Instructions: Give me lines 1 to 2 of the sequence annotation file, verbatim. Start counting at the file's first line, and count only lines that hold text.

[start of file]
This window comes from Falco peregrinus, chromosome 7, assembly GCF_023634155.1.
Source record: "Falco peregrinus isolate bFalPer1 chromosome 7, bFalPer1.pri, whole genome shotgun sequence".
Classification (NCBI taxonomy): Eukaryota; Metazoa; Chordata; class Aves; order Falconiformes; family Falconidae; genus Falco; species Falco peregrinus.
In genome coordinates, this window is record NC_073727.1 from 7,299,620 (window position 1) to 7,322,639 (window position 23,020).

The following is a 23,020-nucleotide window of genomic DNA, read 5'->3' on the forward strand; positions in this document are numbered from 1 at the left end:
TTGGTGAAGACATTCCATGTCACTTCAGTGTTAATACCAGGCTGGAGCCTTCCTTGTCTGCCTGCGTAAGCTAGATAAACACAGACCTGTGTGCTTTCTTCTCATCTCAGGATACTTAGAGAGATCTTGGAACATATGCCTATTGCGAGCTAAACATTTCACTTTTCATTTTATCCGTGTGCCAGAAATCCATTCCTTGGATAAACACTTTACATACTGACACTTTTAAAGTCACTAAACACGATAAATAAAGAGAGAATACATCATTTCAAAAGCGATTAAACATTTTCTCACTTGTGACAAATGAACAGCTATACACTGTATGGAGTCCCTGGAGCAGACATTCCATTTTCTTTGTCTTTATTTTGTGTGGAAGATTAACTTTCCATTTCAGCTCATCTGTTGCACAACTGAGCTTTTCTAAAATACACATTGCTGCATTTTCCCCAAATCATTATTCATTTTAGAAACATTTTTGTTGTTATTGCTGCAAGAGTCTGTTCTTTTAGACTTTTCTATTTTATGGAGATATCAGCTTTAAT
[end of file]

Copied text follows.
This window comes from Falco peregrinus, chromosome 7, assembly GCF_023634155.1.
Source record: "Falco peregrinus isolate bFalPer1 chromosome 7, bFalPer1.pri, whole genome shotgun sequence".